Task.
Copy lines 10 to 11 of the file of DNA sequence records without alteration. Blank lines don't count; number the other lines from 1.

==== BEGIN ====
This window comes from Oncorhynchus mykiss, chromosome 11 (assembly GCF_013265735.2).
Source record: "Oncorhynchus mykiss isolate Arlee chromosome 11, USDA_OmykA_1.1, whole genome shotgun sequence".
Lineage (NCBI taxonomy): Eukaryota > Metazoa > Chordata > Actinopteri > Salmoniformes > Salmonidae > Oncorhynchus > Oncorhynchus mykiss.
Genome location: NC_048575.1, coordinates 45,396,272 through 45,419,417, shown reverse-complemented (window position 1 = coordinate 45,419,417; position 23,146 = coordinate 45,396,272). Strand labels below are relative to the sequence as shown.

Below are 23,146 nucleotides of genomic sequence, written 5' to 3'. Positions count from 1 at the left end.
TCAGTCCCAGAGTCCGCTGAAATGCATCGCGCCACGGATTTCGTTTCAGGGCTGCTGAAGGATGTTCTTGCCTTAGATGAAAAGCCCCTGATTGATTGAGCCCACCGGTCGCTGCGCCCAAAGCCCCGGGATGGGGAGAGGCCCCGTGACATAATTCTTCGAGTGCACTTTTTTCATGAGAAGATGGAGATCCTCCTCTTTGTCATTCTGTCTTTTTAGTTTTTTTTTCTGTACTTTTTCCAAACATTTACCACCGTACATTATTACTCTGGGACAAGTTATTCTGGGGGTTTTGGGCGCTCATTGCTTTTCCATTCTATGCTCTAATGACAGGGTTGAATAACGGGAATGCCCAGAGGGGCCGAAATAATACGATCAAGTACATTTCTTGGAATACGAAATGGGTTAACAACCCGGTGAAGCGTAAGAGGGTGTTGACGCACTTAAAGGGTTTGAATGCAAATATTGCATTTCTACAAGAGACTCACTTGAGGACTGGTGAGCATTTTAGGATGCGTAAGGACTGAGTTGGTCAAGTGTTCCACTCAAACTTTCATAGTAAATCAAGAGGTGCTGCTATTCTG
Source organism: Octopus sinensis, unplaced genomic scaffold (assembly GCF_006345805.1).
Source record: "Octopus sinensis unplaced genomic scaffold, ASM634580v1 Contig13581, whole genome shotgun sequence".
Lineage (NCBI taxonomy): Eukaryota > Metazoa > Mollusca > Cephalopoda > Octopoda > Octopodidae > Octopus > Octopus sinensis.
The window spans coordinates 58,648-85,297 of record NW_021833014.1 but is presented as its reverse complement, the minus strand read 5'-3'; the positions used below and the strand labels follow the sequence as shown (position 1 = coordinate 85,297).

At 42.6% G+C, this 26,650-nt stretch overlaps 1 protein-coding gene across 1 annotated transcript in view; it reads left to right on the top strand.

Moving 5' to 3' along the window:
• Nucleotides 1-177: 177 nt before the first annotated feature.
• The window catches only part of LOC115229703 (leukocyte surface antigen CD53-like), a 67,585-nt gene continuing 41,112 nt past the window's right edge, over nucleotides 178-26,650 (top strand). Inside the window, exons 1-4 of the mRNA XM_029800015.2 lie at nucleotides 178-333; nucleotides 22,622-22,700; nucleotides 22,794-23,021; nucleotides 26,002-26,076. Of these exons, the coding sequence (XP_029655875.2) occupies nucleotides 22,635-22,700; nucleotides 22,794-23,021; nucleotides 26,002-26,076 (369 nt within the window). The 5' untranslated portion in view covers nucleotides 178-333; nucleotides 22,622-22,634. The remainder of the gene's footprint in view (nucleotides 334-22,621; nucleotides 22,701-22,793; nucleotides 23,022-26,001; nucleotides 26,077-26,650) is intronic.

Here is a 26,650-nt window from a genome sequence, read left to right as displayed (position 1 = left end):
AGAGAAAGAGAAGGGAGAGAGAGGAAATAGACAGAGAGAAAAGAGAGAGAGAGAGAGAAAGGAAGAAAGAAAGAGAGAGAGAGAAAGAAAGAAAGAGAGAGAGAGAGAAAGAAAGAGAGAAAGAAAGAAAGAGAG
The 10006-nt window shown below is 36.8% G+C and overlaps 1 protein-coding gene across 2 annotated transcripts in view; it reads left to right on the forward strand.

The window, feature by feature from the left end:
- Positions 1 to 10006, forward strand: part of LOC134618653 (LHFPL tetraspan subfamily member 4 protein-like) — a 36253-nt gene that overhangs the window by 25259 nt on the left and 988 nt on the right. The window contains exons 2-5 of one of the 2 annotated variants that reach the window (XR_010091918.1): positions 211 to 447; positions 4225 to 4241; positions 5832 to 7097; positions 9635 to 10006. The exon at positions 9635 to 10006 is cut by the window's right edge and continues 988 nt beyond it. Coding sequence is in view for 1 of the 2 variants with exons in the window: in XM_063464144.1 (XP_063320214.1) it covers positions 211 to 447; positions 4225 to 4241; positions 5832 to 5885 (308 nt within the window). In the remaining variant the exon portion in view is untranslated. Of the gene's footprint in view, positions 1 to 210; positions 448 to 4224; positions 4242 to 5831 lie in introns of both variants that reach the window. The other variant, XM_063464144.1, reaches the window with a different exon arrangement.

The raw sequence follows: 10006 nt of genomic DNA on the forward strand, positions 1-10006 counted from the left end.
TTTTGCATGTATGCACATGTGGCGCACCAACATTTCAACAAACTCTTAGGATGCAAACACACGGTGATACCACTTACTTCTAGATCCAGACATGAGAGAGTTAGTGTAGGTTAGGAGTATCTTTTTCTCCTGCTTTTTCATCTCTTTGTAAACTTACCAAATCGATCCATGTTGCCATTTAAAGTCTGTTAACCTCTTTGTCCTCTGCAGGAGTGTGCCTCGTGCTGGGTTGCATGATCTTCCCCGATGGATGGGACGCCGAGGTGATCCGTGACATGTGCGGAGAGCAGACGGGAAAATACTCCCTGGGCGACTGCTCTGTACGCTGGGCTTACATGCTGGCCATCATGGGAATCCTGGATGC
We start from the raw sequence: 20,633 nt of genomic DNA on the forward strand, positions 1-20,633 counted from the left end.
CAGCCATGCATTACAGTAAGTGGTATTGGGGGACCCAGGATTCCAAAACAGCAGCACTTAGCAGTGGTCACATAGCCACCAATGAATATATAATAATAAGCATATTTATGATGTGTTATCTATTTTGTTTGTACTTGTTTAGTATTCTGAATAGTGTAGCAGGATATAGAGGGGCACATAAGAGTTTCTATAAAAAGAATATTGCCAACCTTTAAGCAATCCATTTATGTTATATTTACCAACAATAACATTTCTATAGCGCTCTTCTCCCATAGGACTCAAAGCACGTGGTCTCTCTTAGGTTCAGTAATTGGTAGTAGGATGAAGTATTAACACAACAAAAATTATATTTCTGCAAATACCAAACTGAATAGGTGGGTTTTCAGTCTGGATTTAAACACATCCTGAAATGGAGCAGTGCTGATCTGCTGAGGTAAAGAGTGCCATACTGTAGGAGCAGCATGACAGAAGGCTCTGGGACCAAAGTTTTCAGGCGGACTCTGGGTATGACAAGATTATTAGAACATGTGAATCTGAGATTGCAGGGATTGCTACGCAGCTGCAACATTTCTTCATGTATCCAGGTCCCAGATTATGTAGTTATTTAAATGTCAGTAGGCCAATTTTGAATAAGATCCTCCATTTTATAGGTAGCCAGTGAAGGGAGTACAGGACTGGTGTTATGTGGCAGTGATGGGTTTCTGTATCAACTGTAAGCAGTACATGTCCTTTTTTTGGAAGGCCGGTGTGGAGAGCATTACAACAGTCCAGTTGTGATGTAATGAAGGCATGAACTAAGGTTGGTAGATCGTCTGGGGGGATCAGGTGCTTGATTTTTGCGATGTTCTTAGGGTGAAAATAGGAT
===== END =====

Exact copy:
The window spans coordinates 58,648-85,297 of record NW_021833014.1 but is presented as its reverse complement, the minus strand read 5'-3'; the positions used below and the strand labels follow the sequence as shown (position 1 = coordinate 85,297).

At 42.6% G+C, this 26,650-nt stretch overlaps 1 protein-coding gene across 1 annotated transcript in view; it reads left to right on the top strand.